An Exploration of Brushstroke Movements
Best of Both Worlds is a textile collection which channels inspiration from my cultural and personal identity. This includes the personal experience of living between two worlds; the hearing and the deaf. This series of ceramic tiles acts as the third space, a multi-cultural identity expressed through the application of the Chinese calligraphy abstraction style known as 'shu fa'. The designs apply the brushstrokes inspired by my Nai Nai's (grandmother) painting techniques, and incorporate scaled movements or 'daxieyi', a large freeform style. The combinatory colour aesthetics relate to memory and invoke emotions and feelings, known as 'xianhuo', meaning aliveness. The three main colours selected for this collection are inspired by the elemental senses; fire, water and air. These senses are interpreted into textiles through the energy of sound or silence both emotionally and culturally. The movement of the brushstrokes convey the emotions and feelings arising from living between both worlds.
Best of Both Worlds embodies the belief that expressing cultural and personal identity through textiles can be achieved through the movement of a brushstroke. I observed that personal interactions are fundamentally influenced by my culture and identity, as it plays a critical role in my textile practice. Both sound and silence are how I view the world around me and have influenced how I design. Recognising that the music has shifted my life and guided the direction of my design practice. My way of thinking and of perceiving the world, such as sound and silence, are so different from people around me. So, my interest was in the question of enquiry, “how can I represent the energy of sound and silence in textiles?” There are three tile designs in this collection that convey the familial narrative of my cultural and personal identity, built through the movement of brushstrokes.
Exist (Cun Zai)
This design wraps the tiles with the celestial darkness. Symbolising the energy of silence the black balances with the colour white, the energy of sound. Like a yin-yang, the symbol of balance I signify this equilibrium as the spirit of life, my existence, or 'Cun Zai' meaning to exist. The colours black and white are used to represent the energy of sound and silence, and of living between two worlds. The void between two worlds, is my third space balances both worlds; to maintain my existence.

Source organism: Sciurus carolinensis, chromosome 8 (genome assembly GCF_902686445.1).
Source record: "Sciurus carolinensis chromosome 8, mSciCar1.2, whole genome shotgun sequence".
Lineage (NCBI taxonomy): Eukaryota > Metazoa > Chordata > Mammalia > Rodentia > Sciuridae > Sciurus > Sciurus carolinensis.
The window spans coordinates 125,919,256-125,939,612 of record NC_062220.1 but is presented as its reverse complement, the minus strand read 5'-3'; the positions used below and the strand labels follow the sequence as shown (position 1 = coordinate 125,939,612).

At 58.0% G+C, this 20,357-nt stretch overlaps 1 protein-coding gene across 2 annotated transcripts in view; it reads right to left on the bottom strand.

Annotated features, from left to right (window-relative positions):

Endure (Ren Shou)
In this tile design the colour red is incorporated. Red brings good luck in Chinese culture. I often received good fortune in a red envelope from my Nai Nai on Chinese New Year. A red envelope with money inside given as a gift is considered good luck. During Chinese New Year, I often experienced a feeling of being left out while surrounded by my family, a reminder that I am the only one in my family who is deaf. We live in the same but different worlds, which makes it difficult for us to fully understand each other. The colour red reminds me of 'Ren Shou' meaning to endure. In the balance of sound and silence, the colours of red and black, I could not do anything except endure this time, not for myself, but for my family.
Fate (Ming Yun)
This design leaves the blank canvas as space, only to be filled with the fragments of blue colour. 'Ming Yun' means fate in Chinese characters, symbolising the turn of events in life. The colours blue and white reminds me of home as blue relates to the discovery of my deafness. According to my Nai Nai, her daily routine of drinking tea everyday was a spiritual enjoyment. The story begins when she dropped her teacup, it shattered on the ground and I as a baby did not respond. That is when she found out that I could no longer hear. That day she named me 'Ming Yun' meaning a woman who is in charge of creating her own fate. As my Nai Nai always told me the story of the broken teacup, ending it with her words; "my broken teacup becomes from spiritual enjoyment to spiritual enlightenment." It is simple and faded, but the traces of the shattered, and splattered movement in the colour of blue reminds me of my Nai Nai's broken porcelain china teacup.